According to a study published in 2019 collecting data on vaccination coverage from 30 EU/EEA countries and Switzerland in the period 2010–2017, the vaccination coverage rate was high (>71%) in ten countries (Norway, Finland, Sweden, Iceland, United Kingdom, Spain, Portugal, Belgium Flanders, Hungary and Malta), on average high (51–70%) in seven countries (Italy, Switzerland, Ireland, Denmark, Holland, Czech Republic, Luxembourg), low (31–50%) in four (Germany, Latvia, Slovenia and Belgium Wallonia) and very low (<30%) in four (Greece, France, Poland, Bulgaria). For some countries, data were not available [38].
In Italy, an increase in vaccination coverage has been observed from 2007 to 2019, even if the target of 95%, set by the 2017–2019 NIP for both males and females has not been achieved in any region (Figure 1 and Figure 2) [4,39].
As regards females, the average HPV vaccination coverage is well below the optimal threshold provided by the 2017–2019 NIP (95% in the 12th year of life) (Figure 1). Only one cohort exceeds 70% for complete cycle (Figure 1). Also at the regional level, no Region has reached 95% in none of the evaluated cohorts [4,39].
The full-cycle coverage for 11-year-old girls (2008 cohort in 2020) has shown a decrease compared to the full-cycle coverage for 11-year-olds of the previous years (30.32% in 2020 compared to 41.60% in 2019, 40.34% in 2018, 49.9% in 2017, 53.10% in 2016 and 56.20% in 2015) (Figure 3) [4,39].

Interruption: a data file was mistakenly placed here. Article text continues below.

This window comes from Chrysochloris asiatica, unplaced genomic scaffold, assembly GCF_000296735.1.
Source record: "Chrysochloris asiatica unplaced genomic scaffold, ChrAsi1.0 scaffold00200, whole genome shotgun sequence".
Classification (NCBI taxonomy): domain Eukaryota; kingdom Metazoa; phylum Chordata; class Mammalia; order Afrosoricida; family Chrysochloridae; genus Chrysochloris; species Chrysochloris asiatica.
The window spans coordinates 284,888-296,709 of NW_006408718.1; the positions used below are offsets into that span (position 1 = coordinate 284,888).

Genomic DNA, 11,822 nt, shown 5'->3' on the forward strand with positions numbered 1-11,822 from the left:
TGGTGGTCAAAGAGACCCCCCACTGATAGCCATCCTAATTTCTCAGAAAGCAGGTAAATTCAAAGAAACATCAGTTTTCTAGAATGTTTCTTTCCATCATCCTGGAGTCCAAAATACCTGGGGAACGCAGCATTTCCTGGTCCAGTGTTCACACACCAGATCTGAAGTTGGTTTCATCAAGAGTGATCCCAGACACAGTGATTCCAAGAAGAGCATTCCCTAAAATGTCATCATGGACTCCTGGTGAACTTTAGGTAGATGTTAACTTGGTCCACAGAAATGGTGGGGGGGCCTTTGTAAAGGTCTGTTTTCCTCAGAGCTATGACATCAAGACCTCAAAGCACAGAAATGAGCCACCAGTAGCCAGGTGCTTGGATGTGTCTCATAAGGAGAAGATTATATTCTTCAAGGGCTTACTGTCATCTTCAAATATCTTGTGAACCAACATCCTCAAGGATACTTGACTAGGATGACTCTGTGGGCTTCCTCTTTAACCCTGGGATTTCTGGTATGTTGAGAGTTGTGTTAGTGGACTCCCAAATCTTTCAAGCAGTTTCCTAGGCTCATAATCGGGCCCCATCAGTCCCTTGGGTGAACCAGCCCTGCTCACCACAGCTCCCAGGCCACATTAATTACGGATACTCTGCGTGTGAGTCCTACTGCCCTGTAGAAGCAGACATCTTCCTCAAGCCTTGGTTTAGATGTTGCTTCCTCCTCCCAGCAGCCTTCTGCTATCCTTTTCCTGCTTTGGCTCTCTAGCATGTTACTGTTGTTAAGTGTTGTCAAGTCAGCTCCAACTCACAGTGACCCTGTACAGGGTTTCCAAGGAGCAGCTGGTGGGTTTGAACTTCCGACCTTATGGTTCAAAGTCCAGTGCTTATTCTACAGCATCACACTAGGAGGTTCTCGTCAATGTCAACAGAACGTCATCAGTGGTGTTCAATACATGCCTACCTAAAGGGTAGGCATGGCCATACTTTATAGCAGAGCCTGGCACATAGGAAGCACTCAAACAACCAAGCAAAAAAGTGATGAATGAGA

For males, the average vaccination coverage rate is very far from the objectives set by the 2017–2019 NIP (95% in 2019) (Figure 2). Only two cohorts exceed 40% for complete cycle and none of them exceed 50% (Figure 2) [4,39]. Furthermore, a decrease has been observed in comparison to previous year as regards the complete cycle for the cohort of 11-year-olds (24.17% in 2020 compared to 32.25% in 2019). Instead, an improvement has been observed for the coverage of first dose for 11-year-olds (41.28% in 2020 compared to 39.08% in 2019) [4,39].
The data on vaccination coverage (full cycle) 2020, for both females and males, show a significant decrease compared to those referring to 2019 (Figure 1 and Figure 2). The decrease in coverage may be mainly due to organizational difficulties due to the management of the pandemic [4]. This data confirms what was found with the national survey promoted by the Ministry of Health to verify the impact of the COVID-19 emergency on vaccination activities, which found a decrease especially in the administration of the anti-HPV vaccine, particularly in some regions [4,40]. Full-cycle coverage for 15-year-old girls (used by WHO as a reference in its statistics) has been equal 63.84%, with a decrease compared to the previous year (70.35%) [4].
Targeted interventions would be necessary in specific geographical contexts bearing in mind that HPV vaccination, even not mandatory, is an Essential Level of Assistance and as such should be actively and free offered [4].

6. Impact of COVID on Coverage and Intervention Strategies